[Skip to Content]
[Skip to Content Landing]
Other
September 1929

EPIDEMIC ENCEPHALITIS WITH CEREBELLAR SYMPTOMSA CLINICAL STUDY OF TWO CASES

Author Affiliations

Commonwealth Fellow in Neuropsychiatry, Graduate School of Medicine, University of Pennsylvania PHILADELPHIA

Arch NeurPsych. 1929;22(3):469-474. doi:10.1001/archneurpsyc.1929.02220030046004
Abstract

Although numerous cases of epidemic encephalitis with involvement of the vestibular connections have been reported in the literature, a predominance of cerebellar symptomatology is less frequently found. When cerebellar manifestations have been described they have, in ḿost cases, been overshadowed by the parkinsonian syndrome.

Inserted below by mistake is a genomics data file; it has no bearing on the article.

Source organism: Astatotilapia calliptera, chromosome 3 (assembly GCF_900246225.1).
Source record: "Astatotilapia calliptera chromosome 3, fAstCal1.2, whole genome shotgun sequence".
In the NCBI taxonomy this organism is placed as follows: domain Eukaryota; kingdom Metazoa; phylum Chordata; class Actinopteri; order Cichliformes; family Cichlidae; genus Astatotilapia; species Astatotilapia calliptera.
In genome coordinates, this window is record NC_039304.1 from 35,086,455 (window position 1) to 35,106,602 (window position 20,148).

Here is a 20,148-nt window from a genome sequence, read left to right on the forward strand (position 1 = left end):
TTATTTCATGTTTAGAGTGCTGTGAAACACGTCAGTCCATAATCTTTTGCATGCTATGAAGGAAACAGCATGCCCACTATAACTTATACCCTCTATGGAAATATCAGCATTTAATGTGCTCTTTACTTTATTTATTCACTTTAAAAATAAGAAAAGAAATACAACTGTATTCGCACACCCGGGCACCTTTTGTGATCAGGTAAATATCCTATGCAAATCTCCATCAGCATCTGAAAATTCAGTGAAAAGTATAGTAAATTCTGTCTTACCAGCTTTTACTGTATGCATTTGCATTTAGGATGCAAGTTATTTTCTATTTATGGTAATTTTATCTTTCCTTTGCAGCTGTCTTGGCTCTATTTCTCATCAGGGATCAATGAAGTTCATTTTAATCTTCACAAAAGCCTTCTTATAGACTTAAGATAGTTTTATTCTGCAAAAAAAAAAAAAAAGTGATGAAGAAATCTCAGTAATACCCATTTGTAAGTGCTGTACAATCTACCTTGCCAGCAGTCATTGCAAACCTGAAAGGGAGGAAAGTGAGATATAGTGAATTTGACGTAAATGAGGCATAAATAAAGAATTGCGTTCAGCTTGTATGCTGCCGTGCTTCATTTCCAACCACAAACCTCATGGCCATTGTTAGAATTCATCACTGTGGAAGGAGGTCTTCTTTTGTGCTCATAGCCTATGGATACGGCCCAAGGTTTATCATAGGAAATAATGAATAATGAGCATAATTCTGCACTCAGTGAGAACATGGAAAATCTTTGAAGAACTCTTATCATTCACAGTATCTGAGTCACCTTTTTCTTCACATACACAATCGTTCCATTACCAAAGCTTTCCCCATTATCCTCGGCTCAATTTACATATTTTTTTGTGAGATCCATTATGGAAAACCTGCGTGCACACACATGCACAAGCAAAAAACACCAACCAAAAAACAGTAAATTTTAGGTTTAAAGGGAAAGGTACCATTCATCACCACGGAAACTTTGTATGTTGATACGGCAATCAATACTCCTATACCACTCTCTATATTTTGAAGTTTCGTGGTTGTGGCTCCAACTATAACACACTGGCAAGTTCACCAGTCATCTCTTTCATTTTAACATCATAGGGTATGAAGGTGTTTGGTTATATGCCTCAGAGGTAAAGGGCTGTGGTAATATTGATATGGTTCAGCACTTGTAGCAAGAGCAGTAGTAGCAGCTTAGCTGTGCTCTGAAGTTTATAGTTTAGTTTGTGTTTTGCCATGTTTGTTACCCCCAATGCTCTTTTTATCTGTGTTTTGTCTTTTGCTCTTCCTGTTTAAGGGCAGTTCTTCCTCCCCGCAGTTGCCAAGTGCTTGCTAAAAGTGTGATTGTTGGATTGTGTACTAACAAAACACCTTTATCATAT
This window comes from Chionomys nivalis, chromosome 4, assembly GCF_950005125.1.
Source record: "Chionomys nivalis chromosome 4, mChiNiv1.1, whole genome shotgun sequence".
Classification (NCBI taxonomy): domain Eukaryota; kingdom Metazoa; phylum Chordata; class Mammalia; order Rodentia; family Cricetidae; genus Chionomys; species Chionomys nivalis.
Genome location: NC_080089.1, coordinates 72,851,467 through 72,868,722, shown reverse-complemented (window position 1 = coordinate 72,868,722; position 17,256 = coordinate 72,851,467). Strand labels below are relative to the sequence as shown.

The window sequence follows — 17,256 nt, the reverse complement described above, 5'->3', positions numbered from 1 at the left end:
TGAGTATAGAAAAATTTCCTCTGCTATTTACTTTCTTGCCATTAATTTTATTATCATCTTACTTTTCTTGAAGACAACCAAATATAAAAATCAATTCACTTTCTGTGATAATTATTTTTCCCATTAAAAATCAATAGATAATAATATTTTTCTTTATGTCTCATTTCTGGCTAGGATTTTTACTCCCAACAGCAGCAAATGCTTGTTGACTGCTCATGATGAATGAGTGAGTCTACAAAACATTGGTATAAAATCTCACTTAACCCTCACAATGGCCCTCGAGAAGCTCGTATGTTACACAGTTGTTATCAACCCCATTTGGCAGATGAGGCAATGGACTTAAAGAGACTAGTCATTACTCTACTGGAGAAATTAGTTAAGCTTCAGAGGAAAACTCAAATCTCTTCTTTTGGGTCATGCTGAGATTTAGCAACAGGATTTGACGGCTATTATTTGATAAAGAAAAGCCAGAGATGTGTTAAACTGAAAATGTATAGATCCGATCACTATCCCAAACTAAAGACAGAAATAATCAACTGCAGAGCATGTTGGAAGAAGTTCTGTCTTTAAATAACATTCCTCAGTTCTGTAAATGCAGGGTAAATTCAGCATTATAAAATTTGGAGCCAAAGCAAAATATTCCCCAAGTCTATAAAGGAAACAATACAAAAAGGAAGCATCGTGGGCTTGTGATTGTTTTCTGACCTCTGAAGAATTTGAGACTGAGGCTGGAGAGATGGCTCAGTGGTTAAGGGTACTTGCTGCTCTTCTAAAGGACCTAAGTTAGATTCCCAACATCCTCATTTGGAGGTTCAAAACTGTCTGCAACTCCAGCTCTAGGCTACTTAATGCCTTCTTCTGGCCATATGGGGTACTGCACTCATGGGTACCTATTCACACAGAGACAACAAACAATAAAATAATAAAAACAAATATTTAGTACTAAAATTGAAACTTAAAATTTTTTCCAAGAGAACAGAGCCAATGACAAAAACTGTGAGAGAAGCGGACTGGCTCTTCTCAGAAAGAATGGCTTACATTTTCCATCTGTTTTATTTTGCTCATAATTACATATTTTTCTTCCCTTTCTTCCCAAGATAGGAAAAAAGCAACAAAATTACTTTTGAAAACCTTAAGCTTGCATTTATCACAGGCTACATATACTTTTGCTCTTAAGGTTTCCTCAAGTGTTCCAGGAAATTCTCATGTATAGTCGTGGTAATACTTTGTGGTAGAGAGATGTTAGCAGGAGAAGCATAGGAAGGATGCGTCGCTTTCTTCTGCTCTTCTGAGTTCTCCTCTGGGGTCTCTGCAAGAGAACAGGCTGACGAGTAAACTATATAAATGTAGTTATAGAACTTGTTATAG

REPORT OF CASES  In view of the comparatively rare incidence of cerebellar symptomatology in chronic epidemic encephalitis, the following cases are presented.

Case 1.—History.  —B. B., a high school student, aged 18, was admitted to the University Hospital on April 25, 1928, complaining of headache, dizziness and staggering. The symptoms had begun one year previously when he noticed blurred vision and diplopia on continued reading. This difficulty increased in severity during the next few weeks. There were no chills or fever, but a dull pain between the shoulders and a persistent headache were present and at times became agonizing. Seven months after the appearance of diplopia,

×